Now Fergus is a cheeky reindeer as you know. His level of foolishness was put up a notch a few weeks ago while we were out painting. Dave was out in the paddocks painting the posts a new and shiny coat of red. Well, you guessed it; he turned his back for only a few moments and Fergus is rubbing his big nose up and down a freshly painted post. And sure enough he turns his face, proudly exhibiting a bright red nose. Though apparently, even with a red nose, Fergus cannot fly. Thanks for the entertainment Ferg!

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He’s a hilarious little reindeer who will no doubt make us laugh for many a year to come. Hopefully he’ll get to come up on the hill in a few years, once he’s learnt some manners!

Imogen

Dinner Date

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So there is often great confusion over what reindeer like to nom on and if you ever find yourself in that special situation where your dinner date is a reindeer we would hate for you to be unprepared!

The key to any nice dinner is of course a nice accompanying beverage; reindeer love fresh water from a mountain burn or pool… or even an upland lochan – they turn up their noses at tap water so that’s a big no no, I’ve seen reindeer lap up rain droplets up instead of lowering themselves to drinking the tap water we provide them on Christmas events!

As you guys all know by now from reading all our previous reindeer centric blogs, reindeer themselves are an arctic animal so they like their salad with a northern twist! These guys need arctic/sub-arctic habitat and plants to have happy tummies (think actimel for reindeer!)

Reindeer LOVE lichen… I mean L.O.V.E lichen! Although partial to a bit of tree lichen (you could add it in for flair!) the mainstay for the reindeer are ground growing lichens, they are the only animal excepting gastropods (snails/slugs) to have evolved the digestive enzyme to break down lichen.

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Lichen covering the forest floor

Lichen is the main source of food for reindeer in the winter when the rest of the grazing has died back for the year and forms springy carpets at the bases of heathers and sedges up on the mountains here. However, interestingly enough lichen contains barely enough nutrients and energy to sustain a gnat let alone a reindeer. Thus in the winter the reindeer very cleverly slow their metabolism right down and the young stop growing – being a reindeer is very much a feast and famine business.

NB. It may be best to plan a summer dinner with your chosen reindeer.

The summer diet is much more varied, it’ll make for a multi-course experience! Once spring hits, the mountains turn green and all the lush grazing once again unfurls. Reindeer will eat almost anything montane, chewy and fibrous (reindeer have adapted to live off low nutrient arctic plants) – there is a common misconception that a lovely field of grass would float their boats but in actual fact it would be the equivalent of us living off a complete diet of clotted cream and would end in some unhappy digestive systems!

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Lilac and Hornet, roaming around in the lush grazing

Reindeer will graze on an array of montane sedges and heathers as well as leafier vegetation such as birch and blaeberry (wild blueberry) leaves in the summer months. In the autumn reindeer will do anything for a wild mushroom; their digestive system allows them to eat even the super poisonous Fly agaric mushroom, however mushrooms often  = drunk reindeer which is more than hilarious!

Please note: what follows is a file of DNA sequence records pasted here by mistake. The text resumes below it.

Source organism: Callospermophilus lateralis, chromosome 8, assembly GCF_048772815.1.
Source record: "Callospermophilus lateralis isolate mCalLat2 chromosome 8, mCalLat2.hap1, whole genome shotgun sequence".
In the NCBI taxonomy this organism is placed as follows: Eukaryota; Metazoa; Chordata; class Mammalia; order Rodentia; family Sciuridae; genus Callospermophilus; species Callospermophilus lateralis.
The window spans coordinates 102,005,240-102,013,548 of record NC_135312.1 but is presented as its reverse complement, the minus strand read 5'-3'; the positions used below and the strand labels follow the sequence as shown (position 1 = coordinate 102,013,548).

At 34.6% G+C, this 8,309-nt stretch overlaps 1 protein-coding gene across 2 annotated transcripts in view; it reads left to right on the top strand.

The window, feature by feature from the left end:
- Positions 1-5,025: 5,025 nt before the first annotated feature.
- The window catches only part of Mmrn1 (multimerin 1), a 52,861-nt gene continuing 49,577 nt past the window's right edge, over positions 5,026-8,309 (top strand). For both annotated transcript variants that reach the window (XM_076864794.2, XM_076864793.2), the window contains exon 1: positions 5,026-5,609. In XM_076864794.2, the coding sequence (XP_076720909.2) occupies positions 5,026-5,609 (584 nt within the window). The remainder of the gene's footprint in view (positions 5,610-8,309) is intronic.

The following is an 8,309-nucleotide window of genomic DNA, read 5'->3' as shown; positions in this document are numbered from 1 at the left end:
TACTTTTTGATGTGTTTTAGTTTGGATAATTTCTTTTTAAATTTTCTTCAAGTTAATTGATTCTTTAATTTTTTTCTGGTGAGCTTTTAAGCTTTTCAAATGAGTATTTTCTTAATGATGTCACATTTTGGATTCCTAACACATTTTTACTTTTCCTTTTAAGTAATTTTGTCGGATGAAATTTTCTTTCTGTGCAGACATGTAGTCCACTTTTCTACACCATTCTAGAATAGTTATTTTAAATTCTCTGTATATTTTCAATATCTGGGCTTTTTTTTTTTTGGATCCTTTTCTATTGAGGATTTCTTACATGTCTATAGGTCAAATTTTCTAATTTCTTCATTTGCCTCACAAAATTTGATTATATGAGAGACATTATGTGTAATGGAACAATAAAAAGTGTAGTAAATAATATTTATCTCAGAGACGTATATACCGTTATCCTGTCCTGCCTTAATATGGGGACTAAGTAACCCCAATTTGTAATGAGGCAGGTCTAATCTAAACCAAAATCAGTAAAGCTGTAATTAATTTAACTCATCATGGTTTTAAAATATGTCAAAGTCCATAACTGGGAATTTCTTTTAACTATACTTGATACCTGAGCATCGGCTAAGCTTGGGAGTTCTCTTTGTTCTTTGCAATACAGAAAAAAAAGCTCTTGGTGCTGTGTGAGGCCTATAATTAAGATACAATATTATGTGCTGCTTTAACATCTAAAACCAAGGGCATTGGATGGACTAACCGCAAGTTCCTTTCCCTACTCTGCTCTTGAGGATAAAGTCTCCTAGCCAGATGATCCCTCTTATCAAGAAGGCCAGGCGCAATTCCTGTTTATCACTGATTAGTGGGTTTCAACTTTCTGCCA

Reindeer will also eat some rather unusual things to gain nutrients if they are lacking, such as cast antler bone (full of great minerals!) as well as the velvet skin they shed from their antlers in the late summer – yum! We have ascertained that while they will eat their own velvet, they draw the line at anyone else’s!

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Kate shedding the velvet from her antlers

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Sambar shedding velvet

Whilst this is the mainstay of a natural reindeer diet, if you’ve visited us here you may know we provide a supplementary feed for the reindeer for several reasons – reindeer are greedy and it ensures we have a lovely visit, we give them a wee bit of a helping hand at times of year when grazing is scarce and finally for half the year we use a 1200 acre enclosure and providing a supplement mix ensures all of our yummy natural grazing can re-grow.

First things first if you’re going to make a mix for your reindeer you’ll need to acquire a cement mixer. It is the sure fire way to make a yummy and well mixed batch, your dinner won’t go well if items are poorly distributed! We like to mix with a tonne of hay-mix (chopped up hay) which is covered in garlic molasses. The garlic is great for the digestive system but it does mean us herders have a garlicy scent most of the time. It can be a very lonely existence this reindeer herding! Next a splash of barley and sugar-beet alongside a general sheep feed full of good grains and our last ingredient is rather special. It’s called dark grains and looks pretty boring BUT is by far the coolest thing in the mix.

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Dark Grains

It’s a by-product of alcohol distilling (malt whisky production), obtained by drying solid residues of fermented grain to which certain solubles (pot ale syrup or evaporated spent wash) have been added. Unfortunately all the alcohol is all gone by this stage and the dark grains themselves are rather bitter so maybe mix them in well!

One final word of wisdom if you want to posh up your dinner is to sneak some seaweed in there – we discovered the reindeer loved the stuff after it was used to fertilize a patch of tree saplings and they ate it all. It’s now something we regularly provide for the reindeer in our paddocks and enclosure over the summer months.